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MIDEAST: Netanyahu Up Against a New U.S.

Analysis by Jerrold Kessel and Pierre Klochendler

JERUSALEM, May 20 2009 (IPS) - June 5 is a date that resonates powerfully in the troubled modern history of the Middle East. On that fateful day, 42 years ago, the seminal 1967 Arab-Israel war erupted. Six days later, Israel was in control of Egypt’s Sinai Peninsula, Syria’s Golan Heights and all of the Palestinian territories.

Not only had the face of the region changed dramatically: henceforth, the U.S.-Israeli relationship would be the strategic linchpin of the region, a relationship that was to remain at the heart of the U.S. Middle East policy.

No longer.

June 4, 2009, could herald another seminal shift – the day when that relationship is no longer the pivot of all regional political developments. That stands out as potentially the most significant outcome of this week’s initial encounter between the new U.S. President and the new Israeli Prime Minister.

June 4 is certainly meant by President Barack Obama to stand out as a beacon that will reflect this dramatic shift in U.S. Middle East policy. From Cairo, in a fortnight’s time, Obama will lay down his Administration’s vision for the region. His visit to Egypt is geared to establishing a fundamental plank of that policy – the improvement of U.S. relations with both the Arab and Muslim worlds, as well as the relationship he envisages between both those worlds and Israel.

Pointedly, Israel is not on the Obama Middle East itinerary: over the past four decades, that was unheard of.


During Israeli Prime Minister Benjamin Netanyahu’s three-day stay in Washington, the Israeli guest heard from White House officials that before President Obama sets out on his Cairo trip, he would “welcome” concrete concessions to the Palestinians. That could include Israel easing its suffocating blockade of Gaza and its restrictions on the free movement of Palestinians in the West Bank.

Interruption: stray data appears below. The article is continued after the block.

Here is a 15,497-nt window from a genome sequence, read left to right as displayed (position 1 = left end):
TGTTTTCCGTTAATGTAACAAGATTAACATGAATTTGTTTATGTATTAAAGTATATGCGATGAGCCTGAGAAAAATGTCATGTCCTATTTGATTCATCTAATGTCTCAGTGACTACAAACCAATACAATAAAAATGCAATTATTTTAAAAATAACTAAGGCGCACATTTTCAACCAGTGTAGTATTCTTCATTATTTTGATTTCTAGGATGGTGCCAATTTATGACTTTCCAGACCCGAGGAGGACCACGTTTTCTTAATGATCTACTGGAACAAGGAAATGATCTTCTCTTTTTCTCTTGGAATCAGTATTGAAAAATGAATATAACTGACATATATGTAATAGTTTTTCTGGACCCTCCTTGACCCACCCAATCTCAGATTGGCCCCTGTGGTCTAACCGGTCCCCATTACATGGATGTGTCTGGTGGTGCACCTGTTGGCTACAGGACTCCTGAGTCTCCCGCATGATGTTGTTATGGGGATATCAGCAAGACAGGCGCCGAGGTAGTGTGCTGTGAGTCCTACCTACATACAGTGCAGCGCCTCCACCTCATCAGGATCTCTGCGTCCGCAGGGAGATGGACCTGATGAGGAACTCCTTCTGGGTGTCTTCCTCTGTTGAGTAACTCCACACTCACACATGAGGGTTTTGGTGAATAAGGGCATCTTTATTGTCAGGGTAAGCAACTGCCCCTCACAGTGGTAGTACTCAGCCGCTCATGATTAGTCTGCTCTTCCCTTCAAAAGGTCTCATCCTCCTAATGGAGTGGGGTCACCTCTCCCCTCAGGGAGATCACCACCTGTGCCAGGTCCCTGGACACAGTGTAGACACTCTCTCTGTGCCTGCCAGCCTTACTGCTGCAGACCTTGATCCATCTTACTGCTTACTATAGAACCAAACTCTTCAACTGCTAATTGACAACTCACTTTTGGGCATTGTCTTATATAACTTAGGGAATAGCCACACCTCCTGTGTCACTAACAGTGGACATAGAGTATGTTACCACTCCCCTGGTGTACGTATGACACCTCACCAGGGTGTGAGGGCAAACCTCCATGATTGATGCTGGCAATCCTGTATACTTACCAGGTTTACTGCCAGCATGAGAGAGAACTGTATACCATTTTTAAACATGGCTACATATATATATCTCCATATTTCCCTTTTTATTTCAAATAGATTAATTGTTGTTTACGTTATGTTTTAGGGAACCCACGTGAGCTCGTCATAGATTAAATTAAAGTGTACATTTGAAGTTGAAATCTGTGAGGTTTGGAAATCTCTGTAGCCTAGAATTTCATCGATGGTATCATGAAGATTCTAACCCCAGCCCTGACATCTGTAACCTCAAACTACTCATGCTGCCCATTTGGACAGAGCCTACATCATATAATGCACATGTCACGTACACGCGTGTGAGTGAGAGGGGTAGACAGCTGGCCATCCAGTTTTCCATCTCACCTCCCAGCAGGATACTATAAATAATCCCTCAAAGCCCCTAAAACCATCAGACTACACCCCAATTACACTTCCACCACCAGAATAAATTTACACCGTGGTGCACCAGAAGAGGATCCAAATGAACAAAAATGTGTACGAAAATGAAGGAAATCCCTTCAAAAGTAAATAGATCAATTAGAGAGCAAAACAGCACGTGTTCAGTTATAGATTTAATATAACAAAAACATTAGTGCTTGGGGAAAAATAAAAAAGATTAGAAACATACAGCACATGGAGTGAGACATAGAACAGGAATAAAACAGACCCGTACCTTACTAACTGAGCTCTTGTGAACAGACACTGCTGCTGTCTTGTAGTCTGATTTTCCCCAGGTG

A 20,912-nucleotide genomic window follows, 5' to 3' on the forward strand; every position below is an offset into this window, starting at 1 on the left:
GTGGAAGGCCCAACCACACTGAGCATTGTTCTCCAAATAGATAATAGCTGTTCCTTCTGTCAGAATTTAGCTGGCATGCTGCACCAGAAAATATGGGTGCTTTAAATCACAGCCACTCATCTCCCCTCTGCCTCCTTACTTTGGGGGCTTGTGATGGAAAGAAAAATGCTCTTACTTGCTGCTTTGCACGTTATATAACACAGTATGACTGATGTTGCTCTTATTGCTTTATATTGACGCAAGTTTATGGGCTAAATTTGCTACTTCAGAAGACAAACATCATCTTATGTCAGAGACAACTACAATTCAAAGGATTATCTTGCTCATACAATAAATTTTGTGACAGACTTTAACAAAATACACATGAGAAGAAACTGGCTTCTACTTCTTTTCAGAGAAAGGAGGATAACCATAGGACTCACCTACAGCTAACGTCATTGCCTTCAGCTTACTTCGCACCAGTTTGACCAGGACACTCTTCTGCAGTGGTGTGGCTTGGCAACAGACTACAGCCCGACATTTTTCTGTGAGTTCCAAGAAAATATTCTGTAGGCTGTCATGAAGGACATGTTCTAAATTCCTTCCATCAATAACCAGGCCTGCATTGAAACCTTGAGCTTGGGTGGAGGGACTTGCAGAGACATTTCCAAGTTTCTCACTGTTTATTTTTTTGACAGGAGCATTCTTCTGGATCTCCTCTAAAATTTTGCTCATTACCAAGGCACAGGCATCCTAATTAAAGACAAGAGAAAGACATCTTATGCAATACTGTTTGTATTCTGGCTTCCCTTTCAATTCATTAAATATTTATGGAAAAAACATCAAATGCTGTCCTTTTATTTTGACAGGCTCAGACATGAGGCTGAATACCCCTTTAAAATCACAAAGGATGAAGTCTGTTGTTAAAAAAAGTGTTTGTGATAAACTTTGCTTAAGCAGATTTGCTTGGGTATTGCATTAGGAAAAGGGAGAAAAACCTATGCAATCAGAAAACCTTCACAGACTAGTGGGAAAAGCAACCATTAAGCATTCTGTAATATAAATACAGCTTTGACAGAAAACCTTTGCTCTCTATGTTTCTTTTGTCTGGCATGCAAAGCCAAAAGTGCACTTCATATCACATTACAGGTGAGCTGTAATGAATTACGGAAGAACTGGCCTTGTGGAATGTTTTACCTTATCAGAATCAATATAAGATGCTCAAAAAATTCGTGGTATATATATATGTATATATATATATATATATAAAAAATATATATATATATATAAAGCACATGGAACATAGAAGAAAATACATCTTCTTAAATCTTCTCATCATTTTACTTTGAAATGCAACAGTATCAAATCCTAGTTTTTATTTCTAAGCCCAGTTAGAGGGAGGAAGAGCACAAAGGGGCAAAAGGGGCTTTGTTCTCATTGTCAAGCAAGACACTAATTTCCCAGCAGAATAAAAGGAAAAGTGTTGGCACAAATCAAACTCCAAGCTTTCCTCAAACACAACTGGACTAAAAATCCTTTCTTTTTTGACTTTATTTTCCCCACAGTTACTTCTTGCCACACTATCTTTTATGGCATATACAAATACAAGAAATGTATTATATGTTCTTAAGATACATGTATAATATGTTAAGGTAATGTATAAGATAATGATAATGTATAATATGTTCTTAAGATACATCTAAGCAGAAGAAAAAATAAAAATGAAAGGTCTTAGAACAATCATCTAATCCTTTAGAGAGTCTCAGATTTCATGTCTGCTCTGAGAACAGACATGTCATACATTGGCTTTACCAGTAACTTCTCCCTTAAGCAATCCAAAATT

One top U.S. official told the Israeli delegation that if Israel acted in this way it would ease the President’s attempt to persuade Arab states to begin a normalisation process with Israel, even in advance of a full-fledged Israeli- Palestinian peace.

Obama’s June 4 landmark address could well be Round 2 in the re-shaping of the U.S.-Israeli relationship.

Round 1 was symbolised by the very public set-to in the Oval Office. For the bulk of their meeting the two leaders were on their own. But, from their lengthy statements afterwards in the full glare of the media, it was abundantly clear there was no meeting of minds.

The atmosphere was cordial enough. Compliments were exchanged. Like two boxers circling one another at the start of a bout few real blows were landed.

Obama made little effort to conceal the chasm between their different perceptions on how to proceed towards securing a more stable region. There were no trite sound-bites; this was a President determined to demark U.S. policy from previous positions – lined up solidly with Israeli concerns. Yaron Dekel, political analyst for Israeli Public Television, called it “a raw bout of strategic sparring”.